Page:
Seven Days Update, Vol. 18 No. 38

von Gerd Kösters

The African Union is considering an ambitious plan to stabilize Somalia that could involve using thousands of Ethiopian troops to open a new front against the Shabaab militant group, officials of the union said. A member of the African Union peacekeeping force in Somalia performed a security check on Somalis outside a mosque in Mogadishu last week. The African Union’s peacekeepers are already battling the Shabaab in Mogadishu, the capital, and Kenyan forces have recently begun fighting the Shabaab in southern Somalia near Kismaayo. But the prospect of the Ethiopian Army returning to the country under the African Union’s banner is highly charged because of Ethiopia’s bitter history in Somalia (The New York Times, Nov. 17).

The Ministry of Federal Affairs has announced that 132,000 heads of families from regions that need special support will be settled in villages this year and benefit from economic, social services and infrastructure. State Minister of Federal Affairs, Ato Mulugeta Wuletaw, presented the 2004 E.C. plan of the ministry to the Legal, Justice and Administration Affairs Standing Committee of the House of People’s Representatives where he said that 55,000 heads of families from Somali, 27,000 from Afar, 30,000 from Benishangul, and 20,000 from Gambella would be settled in a village. He recalled that last year out of 144,214 heads of families from Somali, Gambella and Benishangul Gumuz, 125,085 heads of families had voluntarily been settled in villages in selected development centers. He said he believes the plan for this year would be implemented phase by phase based on the action plan. – In addition, Ato Mulugeta said the government is also carrying out a pastoralist community development project for Somali, Afar, Oromia and Southern region pastoralists living around 55 districts and 691 kebeles at a cost of 1.1bio birr. Three million people will become beneficiaries from this large project, he said. The State Minister added side by side with the development activities, the government also plans to prevent and resolve regional conflicts (Reporter, Nov. 16).

The United Nations Conference on Trade and Development (UNCTAD) said Ethiopia is likely to become one of the middle income countries during the next ten years. UNCTAD made official the 2011 report on Least Developing Countries (LDCs). The Director of the Division for Africa, Least Developed Countries and Special Programmes with UNCTAD, Taffere Tesfachew, said Ethiopia has the opportunity to join the list of middle income countries during the period. Taffere said the government has been investing a significant amount of resource on infrastructure development, which helps to extricate the country from poverty within a short period of time and also create favorable conditions for the private sector. The Director mentioned the government’s efforts to bring about structural change in the economic sector in particular to transfer the agriculture led economy to industry (state media, Nov. 17).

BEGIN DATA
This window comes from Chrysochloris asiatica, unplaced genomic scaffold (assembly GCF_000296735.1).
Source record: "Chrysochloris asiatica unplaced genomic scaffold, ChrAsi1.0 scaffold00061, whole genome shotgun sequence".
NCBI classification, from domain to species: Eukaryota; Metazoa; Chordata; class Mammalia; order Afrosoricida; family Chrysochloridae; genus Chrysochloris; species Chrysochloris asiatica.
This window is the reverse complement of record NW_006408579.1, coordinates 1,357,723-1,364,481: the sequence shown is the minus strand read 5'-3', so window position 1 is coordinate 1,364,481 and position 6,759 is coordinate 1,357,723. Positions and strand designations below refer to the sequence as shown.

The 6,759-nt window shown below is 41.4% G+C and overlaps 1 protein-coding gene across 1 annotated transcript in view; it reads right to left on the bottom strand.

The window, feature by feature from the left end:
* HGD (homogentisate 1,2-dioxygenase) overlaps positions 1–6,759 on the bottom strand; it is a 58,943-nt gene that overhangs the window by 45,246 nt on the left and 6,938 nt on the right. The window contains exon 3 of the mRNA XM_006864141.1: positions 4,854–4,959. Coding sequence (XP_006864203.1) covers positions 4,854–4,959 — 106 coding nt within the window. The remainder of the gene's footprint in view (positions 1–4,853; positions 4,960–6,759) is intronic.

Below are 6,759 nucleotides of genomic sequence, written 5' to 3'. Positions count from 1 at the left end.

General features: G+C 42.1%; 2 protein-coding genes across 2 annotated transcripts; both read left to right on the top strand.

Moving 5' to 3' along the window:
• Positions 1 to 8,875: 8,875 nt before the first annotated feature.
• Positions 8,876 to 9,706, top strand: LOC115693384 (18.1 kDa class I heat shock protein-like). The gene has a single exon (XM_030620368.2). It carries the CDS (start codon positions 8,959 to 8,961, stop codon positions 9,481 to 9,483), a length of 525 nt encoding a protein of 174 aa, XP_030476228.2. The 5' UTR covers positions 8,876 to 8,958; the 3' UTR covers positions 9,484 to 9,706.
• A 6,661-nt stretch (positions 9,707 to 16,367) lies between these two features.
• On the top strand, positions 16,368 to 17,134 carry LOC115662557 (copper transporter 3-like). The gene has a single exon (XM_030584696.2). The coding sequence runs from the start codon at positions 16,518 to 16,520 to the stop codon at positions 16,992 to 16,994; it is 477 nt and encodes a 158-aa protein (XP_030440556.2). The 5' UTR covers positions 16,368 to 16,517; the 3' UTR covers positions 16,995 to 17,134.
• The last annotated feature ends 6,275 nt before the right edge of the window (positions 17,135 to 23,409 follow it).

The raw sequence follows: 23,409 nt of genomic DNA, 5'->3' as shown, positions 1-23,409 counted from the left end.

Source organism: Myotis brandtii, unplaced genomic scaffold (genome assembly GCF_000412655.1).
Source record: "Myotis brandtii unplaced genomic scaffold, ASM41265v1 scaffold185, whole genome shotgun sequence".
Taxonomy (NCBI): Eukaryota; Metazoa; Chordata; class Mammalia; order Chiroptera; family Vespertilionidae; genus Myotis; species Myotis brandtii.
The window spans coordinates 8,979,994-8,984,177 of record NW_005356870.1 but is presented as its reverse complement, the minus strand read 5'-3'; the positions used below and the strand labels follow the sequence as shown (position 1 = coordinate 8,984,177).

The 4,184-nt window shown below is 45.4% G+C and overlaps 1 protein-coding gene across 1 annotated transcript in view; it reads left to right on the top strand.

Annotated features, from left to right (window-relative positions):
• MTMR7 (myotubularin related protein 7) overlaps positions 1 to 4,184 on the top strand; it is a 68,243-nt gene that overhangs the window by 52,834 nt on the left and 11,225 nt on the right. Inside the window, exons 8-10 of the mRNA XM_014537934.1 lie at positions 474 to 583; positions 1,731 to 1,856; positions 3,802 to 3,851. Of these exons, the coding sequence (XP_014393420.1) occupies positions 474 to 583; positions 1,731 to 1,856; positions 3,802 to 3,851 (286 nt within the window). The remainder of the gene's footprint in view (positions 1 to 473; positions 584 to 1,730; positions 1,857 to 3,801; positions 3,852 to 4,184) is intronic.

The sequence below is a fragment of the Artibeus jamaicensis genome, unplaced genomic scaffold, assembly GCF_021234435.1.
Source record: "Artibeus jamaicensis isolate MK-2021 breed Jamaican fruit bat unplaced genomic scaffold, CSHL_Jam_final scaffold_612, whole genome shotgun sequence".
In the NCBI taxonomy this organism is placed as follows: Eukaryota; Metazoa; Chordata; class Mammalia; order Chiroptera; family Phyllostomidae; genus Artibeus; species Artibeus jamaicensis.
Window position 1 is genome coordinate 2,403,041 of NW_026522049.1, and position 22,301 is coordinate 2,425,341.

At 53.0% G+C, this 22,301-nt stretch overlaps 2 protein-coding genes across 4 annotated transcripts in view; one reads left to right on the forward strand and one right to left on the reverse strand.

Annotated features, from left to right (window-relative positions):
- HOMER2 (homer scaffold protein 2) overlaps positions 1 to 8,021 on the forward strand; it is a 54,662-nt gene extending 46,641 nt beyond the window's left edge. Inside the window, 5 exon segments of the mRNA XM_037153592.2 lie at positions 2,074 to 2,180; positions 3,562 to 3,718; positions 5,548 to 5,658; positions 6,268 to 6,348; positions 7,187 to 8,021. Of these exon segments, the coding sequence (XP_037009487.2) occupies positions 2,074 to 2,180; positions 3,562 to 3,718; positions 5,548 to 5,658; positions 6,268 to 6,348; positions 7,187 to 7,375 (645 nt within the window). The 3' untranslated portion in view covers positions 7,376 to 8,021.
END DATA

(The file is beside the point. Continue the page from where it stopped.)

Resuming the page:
Ethiopia is planning to spend $150bio over two decades on economic development, including investments to lower the country’s carbon emissions, according to a government document. Newai Gebre-ab, economic adviser to Prime Minister Meles Zenawi. said as much as $3.6bio a year by 2030 in carbon-trading credits partly based on prices for the EU’s emissions permits, according to the document. Initial plans to reduce emissions include changing farming methods, planting trees to halt deforestation, and introducing fuel-efficient stoves for cooking, according to the document. „We will shift from using animal power for agricultural work towards mechanized power,“ said Newai, who heads the committee that prepared the strategy document. Ethiopia needs an additional $1bio per year over the same period develop its hydroelectricity-dominated power industry, the document showed. Funds will come from increasing electricity prices and foreign sources such as businesses and sovereign-wealth funds. - The Horn of Africa nation plans to keep its carbon-dioxide emissions at 150 million MT by 2030, the same as its current rate, according to the government’s Green Economy Strategy document. Without the green investments, the rate would be 400 million t, it said (Bloomberg, Nov.18).

The Government of Ethiopia has decided to establish four new dry ports in Woreta, Moyale, Mekele, and Dire Dawa to increase trade with neighbors and drive industrial growth in the country. The feasibility studies have been completed and the construction will begin soon (, Nov. 17).